A Guide to Coffee Bean Types (Coffee 101)

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If you drink a lot of coffee then you must have come across the word Arabica Beans many times. While Arabica is the most common coffee bean type, there are various other types of coffee beans that one should be familiar with too.

Coffee Bean Basics

A coffee bean is basically a seed of the Coffea plant. The pit of the fruit or cherry found on this plant is the coffee bean. These beans are then roasted, ground and brewed to make the cup of coffee that we drink. Coffee beans are considered an important cash crop and are among the major export products of many countries. 

4 Most Popular Types of Coffee Beans:

1. Arabica:

You must have come across the word Arabica many times if you are a coffee drinker. It has a share of almost 60-70% of the world’s coffee production. Arabica beans are not easy to grow and need to be grown at high altitudes and require steady rainfall. They also need to be extra shaded.

 

Arabica plants measure between 8-15 feet when grown and need to be grown at an altitude above 2000 feet. They also require care as they are prone to diseases. Due to this farming them in larger quantities is difficult. This is one of the reasons for the costlier price of the beans. Arabica beans have their origins in the highlands of Ethiopia and are one of the earliest coffee beans grown. 

 

When it comes to taste they are sweeter and have a smooth taste to them. They also lack bitterness and are very less acidic. Arabica comes among the highest quality coffee beans. It likely got the name Arabica due to its popularity in Arabia in the 7th century. Arabica beans are easily available everywhere and more commonly sold by gourmet companies.

2. Robusta:

When it comes to its share in the coffee production, Robusta is second on the list. They are more popular among Europeans and Africans. Robusta is completely the opposite of Arabica when it comes to immunity to diseases. Due to the high levels of caffeine in the Robusta plants, they are able to repel the majority of insects and reduce the chances of its plants getting damaged.

Robusta can be grown at different altitudes, requires a hot climate and irregular rainfall. Due to the hot climate necessity, it is mostly grown in Africa. The robusta beans also cost lower thus making them a budget-friendly choice for many. The beans are bigger in comparison to other bean types. The plants when grown have a height of 15-20 feet.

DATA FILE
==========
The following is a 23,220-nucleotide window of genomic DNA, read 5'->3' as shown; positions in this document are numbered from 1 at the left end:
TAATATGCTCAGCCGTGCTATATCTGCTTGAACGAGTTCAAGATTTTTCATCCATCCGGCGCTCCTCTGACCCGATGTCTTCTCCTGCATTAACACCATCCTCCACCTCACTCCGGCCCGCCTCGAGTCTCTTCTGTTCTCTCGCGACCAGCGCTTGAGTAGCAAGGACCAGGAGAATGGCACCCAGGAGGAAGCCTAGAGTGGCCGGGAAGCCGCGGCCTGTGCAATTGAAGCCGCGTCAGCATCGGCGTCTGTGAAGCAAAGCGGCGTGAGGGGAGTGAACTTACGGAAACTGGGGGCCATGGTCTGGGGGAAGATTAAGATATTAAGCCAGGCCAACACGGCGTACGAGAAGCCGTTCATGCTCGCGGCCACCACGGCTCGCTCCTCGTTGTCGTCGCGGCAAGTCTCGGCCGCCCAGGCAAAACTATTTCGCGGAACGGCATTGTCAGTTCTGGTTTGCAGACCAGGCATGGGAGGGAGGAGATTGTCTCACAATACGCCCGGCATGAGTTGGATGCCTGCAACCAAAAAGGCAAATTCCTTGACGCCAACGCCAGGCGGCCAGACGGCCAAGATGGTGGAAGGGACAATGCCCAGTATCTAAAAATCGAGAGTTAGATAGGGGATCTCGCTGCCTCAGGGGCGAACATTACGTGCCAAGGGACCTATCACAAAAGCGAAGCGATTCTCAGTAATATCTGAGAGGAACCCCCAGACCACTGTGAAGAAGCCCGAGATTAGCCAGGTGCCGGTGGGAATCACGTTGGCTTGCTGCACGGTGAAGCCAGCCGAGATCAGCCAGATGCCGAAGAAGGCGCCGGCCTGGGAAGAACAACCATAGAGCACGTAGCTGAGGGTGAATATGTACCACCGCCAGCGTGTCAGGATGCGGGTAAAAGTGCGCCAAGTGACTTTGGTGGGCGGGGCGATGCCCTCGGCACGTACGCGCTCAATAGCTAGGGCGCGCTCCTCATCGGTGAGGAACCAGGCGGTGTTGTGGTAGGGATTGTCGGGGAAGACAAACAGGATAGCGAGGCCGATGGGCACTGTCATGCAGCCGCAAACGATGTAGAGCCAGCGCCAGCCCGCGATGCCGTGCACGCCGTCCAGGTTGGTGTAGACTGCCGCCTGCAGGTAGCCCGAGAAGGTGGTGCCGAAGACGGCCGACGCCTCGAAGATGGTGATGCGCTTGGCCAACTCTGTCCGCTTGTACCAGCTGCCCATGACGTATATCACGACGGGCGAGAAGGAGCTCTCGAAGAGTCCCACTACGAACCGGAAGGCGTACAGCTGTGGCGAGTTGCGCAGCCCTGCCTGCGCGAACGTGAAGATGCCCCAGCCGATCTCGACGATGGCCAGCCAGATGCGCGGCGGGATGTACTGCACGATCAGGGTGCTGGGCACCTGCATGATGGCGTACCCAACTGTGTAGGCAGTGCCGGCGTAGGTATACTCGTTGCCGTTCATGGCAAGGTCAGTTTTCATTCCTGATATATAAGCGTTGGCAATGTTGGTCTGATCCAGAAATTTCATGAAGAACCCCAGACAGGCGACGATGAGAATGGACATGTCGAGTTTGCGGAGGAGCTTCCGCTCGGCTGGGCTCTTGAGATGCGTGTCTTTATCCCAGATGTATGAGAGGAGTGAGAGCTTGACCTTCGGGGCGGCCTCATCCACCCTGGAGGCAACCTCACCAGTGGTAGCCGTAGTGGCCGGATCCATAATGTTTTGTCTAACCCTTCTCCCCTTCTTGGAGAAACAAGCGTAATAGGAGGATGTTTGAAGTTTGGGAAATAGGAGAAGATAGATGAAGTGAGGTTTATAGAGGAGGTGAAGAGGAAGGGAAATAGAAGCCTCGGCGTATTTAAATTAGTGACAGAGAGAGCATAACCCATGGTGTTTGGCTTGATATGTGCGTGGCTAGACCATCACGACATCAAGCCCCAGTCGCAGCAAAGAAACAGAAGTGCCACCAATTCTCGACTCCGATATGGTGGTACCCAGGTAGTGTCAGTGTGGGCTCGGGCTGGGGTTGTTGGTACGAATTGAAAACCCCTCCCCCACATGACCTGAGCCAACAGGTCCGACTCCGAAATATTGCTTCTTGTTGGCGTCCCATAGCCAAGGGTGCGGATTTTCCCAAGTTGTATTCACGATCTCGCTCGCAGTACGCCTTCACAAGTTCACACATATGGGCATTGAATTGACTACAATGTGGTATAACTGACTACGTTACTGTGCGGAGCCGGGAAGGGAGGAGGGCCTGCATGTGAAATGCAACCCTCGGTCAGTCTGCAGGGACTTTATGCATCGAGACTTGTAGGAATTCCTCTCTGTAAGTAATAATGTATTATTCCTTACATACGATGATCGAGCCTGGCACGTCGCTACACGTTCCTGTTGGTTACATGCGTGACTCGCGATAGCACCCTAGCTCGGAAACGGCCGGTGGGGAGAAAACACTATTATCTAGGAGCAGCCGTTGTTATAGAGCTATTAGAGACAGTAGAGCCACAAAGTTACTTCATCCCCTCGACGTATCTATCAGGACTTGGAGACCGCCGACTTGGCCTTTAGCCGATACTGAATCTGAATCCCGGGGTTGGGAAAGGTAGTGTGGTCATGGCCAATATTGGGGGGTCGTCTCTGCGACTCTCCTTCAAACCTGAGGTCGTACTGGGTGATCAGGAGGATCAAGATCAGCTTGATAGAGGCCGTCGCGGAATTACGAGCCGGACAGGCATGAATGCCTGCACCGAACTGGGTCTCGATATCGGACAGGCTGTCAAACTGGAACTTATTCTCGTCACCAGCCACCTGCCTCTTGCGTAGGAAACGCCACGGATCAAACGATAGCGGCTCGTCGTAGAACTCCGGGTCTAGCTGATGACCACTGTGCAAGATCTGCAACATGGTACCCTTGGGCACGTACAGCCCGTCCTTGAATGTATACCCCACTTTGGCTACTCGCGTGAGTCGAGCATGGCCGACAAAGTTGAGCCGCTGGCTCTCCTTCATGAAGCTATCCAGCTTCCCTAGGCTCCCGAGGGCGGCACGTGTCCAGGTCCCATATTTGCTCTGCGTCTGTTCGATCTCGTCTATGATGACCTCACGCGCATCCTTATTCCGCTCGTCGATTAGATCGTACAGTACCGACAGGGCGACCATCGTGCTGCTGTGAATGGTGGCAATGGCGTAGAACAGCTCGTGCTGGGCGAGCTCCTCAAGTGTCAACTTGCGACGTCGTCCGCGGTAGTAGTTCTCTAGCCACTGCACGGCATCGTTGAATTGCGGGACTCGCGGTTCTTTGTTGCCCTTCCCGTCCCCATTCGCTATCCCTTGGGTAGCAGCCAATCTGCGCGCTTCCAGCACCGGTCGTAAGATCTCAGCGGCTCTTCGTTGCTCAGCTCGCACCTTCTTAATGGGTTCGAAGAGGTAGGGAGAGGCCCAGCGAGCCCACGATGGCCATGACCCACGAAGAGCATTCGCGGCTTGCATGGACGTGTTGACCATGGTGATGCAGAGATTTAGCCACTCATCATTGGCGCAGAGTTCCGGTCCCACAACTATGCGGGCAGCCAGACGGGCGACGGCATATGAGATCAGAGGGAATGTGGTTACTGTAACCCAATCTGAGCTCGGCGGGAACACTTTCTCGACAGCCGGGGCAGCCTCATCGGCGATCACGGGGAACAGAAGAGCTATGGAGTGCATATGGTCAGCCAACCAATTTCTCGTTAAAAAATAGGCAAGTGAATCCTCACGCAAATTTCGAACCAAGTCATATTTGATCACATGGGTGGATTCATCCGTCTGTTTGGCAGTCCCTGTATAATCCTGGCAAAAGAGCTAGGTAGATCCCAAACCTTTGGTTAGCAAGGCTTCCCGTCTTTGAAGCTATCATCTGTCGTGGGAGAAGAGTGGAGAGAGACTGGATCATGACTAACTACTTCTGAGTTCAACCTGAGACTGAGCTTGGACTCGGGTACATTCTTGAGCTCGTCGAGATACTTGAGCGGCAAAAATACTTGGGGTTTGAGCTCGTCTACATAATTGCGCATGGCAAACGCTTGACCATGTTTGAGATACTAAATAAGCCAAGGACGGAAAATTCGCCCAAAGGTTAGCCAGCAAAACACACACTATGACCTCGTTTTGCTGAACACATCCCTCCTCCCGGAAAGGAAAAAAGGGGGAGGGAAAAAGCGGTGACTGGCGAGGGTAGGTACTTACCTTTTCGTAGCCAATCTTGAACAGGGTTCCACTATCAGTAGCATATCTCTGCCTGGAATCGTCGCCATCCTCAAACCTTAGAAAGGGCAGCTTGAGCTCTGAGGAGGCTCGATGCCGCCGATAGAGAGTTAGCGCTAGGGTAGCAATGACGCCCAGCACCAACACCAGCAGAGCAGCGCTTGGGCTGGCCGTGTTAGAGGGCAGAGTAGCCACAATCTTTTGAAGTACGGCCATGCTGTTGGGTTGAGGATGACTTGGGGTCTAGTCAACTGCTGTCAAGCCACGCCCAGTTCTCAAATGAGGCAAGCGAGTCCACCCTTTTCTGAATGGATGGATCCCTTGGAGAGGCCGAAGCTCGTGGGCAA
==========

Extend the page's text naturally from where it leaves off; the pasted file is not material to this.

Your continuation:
When it comes to taste Robusta is more bitter and has a burnt taste to them. They are popular among many coffee drinkers due to its high caffeine levels and for being strong. Robusta beans have almost twice the caffeine levels as Arabica beans. Many times roasters mix Robusta with the Arabica beans as a cost-cutting measure. 

You should avoid Robusta beans which have a rubbery taste as they are usually beans which have been grown in an unfavorable environment and are not up to par with the original robusta beans.

3. Liberica:

Although Liberica is not that common to find or famous now, it had an important share in the world’s coffee production in the nineteenth century. It is indigenous to Liberia and where it derives its name from. To be grown they need very specific climates and are scanty in production. Due to this, it can’t meet the global demand for coffee. 

Liberica beans are irregular in shape and inconsistent in taste. They have a woody flavor, smoky taste and an aroma similar to fruits and flowers. Currently, they have a less than 3% share of the global coffee production and are very hard to find.

How Liberica played an important role in the nineteenth century

At the end of the nineteenth century, the world’s coffee arabica plants were destroyed by the fungal disease, coffee rust. The world found an alternative in the Liberica beans with the Philippines taking the lead and being one of the earliest to start its mass production. This resulted in the economy of the Philippines growing rapidly and it seeking independence from the US.

Due to this, the US imposed sanctions on the Philippines which lead to most of the supply of the Liberica beans getting cut off from the global markets. Because no other country was able to match the production levels of the Philippines, it led to a decrease in the share of Liberica beans.

4. Excelsa:

Earlier Excelsa was considered to be its own species but it’s now considered within the Liberica family. Mainly due to its similarities with Liberica such as growing on 20-30 feet tall trees, requiring similar altitudes to grow and having almost the same shape of elongated ovals.

Excelsa is mainly grown in the Southeast Asian region and has a 7-8% market share in the global coffee supply. In taste, Excelsa is unique as it provides the light roast traits and fruity flavors while also having the dark roasts traits at the same time. They are also used in blends to make the coffee complex and make it rich in flavor. Excelsa beans are hard to find outside the Asian region.

Which coffee bean should you go with?

Coffee is all about finding the right mixture of what you like. If budget is not an issue and you want something sweet in flavor then go with the Arabica coffee beans. If you want a high on caffeine drink that won’t break your budget then go with the Robusta beans.

If you want to surprise yourself and try something different then go with the Liberica or Excelsa coffee beans. Although they might be hard to find depending on your location. 

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